Pre Launch Startup Market Research

  • Run the figures. Nowadays, there is a huge amount of public data on market segmentation, consumer spending, and market trends. You may use this information to define your target market and develop a credible business strategy–or to persuade investors during pitches. Speaking of investors, you can find a variety of data online to help you assess your business. Consider your rivals once more; a great resource for this is AngelList. Many businesses will publish information about their investors and the amount of funding they have raised. Some individuals even exchange pitch decks, which offer even more specific information. If your startup idea is quite specialized, you might have to look further to identify similar businesses. But you should still be able to identify persons operating in a comparable business or selling to similar target demographics. You can include all of that information in your presentations to investors. Another wonderful place to look is Mattermark, which is a sizable database of business research.  Unlike AngelList, it is not entirely devoted to startups. This makes it particularly helpful if you're doing business-to-business  (B2B) transactions.

  • Ask strangers. Asking customers is the most effective technique to learn what they want.  Engage in dialogue with your clients as much as possible. If you don’t have customers yet, talk to people in the market segments you’re targeting. Ask them about the features they desire .or the aspects of the product that they find unpleasant. Although this practice can be intimidating, it's crucial in the pursuit of augmenting your customer base. Note: thorough market research does not have to involve paying for focus groups. Small-group discussions or casual interactions can reveal lots of information. Contrary to common belief, people are frequently more receptive to sharing their preferences. When you ask them about the issues your product is meant to address, they will share both the good–and the bad–aspects of previous solutions they have tried.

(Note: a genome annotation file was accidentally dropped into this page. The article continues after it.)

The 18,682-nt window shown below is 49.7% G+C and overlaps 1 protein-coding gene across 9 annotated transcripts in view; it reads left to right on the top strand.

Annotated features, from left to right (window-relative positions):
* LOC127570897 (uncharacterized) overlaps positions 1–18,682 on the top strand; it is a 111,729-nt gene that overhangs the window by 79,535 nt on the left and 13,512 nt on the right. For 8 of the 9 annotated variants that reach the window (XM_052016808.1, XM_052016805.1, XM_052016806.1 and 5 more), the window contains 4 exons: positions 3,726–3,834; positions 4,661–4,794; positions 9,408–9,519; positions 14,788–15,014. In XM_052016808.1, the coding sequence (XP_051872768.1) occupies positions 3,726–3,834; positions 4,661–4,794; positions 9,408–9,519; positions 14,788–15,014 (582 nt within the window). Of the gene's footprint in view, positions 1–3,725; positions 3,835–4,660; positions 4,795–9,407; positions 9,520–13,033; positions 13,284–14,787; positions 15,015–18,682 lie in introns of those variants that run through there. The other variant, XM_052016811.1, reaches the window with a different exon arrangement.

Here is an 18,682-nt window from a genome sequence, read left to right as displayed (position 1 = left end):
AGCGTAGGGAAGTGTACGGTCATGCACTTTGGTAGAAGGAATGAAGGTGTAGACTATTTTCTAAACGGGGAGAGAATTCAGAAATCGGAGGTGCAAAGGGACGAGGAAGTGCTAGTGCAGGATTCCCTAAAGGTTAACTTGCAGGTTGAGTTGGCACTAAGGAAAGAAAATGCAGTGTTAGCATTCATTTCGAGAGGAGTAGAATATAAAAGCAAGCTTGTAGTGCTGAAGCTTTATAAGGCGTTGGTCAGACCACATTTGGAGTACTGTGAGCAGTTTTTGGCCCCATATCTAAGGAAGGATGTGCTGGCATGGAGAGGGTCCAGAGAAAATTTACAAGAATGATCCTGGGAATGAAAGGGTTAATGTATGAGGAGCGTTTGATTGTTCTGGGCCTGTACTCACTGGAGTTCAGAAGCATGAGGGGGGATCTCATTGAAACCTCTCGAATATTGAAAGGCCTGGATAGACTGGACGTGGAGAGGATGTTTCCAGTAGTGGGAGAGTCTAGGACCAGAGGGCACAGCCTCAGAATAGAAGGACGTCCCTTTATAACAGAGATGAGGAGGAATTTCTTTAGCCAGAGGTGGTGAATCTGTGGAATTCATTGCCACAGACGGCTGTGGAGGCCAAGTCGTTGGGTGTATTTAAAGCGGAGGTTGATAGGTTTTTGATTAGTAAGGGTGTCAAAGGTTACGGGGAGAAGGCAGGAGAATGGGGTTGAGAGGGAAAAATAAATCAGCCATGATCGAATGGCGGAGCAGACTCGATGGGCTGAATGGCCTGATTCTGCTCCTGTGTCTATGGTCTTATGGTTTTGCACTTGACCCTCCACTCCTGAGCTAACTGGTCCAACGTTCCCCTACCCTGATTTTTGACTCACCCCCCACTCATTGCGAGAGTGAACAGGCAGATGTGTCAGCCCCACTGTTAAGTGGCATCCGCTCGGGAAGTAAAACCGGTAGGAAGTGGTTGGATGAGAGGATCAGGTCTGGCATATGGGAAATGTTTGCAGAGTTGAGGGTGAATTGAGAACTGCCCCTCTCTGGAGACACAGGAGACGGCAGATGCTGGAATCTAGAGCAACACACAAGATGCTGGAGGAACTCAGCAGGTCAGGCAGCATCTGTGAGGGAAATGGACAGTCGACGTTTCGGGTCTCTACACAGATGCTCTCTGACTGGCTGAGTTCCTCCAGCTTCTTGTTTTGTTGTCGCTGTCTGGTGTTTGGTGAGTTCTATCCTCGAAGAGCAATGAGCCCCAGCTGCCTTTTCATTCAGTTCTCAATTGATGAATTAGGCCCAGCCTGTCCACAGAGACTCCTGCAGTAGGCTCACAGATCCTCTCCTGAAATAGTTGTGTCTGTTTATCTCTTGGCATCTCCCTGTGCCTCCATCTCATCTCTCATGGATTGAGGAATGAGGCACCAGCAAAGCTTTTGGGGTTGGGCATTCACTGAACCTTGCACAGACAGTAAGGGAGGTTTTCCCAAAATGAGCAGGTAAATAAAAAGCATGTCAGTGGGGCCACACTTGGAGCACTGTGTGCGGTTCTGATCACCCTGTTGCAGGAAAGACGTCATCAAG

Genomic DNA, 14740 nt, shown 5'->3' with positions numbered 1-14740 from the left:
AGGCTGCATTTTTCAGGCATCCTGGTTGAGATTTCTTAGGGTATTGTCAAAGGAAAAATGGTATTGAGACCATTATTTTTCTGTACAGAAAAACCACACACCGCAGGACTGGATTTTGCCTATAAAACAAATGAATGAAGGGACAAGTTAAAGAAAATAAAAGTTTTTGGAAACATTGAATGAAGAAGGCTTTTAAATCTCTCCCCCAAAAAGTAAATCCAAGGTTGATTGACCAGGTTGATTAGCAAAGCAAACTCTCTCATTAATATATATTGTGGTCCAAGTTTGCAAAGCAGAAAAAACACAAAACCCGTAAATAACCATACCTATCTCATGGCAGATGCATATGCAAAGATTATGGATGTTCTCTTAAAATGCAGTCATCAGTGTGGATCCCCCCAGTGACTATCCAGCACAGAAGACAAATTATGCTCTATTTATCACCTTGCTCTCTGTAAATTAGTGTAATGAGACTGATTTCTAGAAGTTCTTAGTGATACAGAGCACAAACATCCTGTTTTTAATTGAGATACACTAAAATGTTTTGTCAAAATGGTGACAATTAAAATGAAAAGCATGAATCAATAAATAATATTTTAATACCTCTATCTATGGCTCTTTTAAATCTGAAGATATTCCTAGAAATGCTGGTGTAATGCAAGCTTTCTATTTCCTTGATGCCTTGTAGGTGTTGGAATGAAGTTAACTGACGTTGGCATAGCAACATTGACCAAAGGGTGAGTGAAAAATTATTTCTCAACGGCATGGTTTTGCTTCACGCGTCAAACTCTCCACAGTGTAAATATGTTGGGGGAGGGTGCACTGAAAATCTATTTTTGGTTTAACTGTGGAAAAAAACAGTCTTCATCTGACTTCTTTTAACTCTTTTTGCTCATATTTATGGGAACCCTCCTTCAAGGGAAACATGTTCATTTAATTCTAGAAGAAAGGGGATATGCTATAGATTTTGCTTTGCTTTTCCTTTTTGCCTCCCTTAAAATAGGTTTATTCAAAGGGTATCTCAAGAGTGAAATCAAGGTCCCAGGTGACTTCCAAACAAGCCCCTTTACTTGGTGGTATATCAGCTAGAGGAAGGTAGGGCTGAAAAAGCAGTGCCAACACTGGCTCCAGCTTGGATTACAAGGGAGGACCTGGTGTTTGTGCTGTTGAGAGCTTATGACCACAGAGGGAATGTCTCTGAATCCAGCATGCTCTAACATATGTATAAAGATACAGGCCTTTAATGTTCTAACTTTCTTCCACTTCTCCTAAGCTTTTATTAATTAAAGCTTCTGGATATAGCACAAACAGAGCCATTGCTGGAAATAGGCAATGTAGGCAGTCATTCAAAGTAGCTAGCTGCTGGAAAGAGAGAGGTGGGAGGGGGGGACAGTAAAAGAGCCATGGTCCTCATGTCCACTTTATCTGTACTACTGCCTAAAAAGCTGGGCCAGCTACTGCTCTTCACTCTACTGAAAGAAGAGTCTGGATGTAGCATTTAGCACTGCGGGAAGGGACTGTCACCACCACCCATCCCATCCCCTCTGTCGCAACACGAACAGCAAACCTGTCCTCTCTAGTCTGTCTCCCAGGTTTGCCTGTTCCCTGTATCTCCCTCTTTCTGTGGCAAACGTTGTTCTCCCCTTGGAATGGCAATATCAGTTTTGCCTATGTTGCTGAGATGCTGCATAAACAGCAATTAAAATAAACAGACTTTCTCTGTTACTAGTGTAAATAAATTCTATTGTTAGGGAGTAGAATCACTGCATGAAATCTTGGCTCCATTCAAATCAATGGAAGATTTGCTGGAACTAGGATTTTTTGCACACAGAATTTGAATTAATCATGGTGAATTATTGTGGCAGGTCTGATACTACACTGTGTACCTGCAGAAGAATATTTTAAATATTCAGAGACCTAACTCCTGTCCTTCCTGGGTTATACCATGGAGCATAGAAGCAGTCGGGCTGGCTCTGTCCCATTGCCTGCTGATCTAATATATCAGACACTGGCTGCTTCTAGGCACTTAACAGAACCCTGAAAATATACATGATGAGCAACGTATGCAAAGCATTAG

In retrospect, be sure that your market research originates from the objectives you have in mind.  If you want to convince potential partners that your idea is viable, look online for evaluations and statistics on similar competitors. Search for investment data on specialized websites such as AngelList and Mattermark to determine your startup’s target funding. Finally, the most important step is to speak with potential clients directly. Pay particular attention to the direct comments made by your potential clients. This is how you learn what they expect from your business.  By doing this, you will break into new potential markets.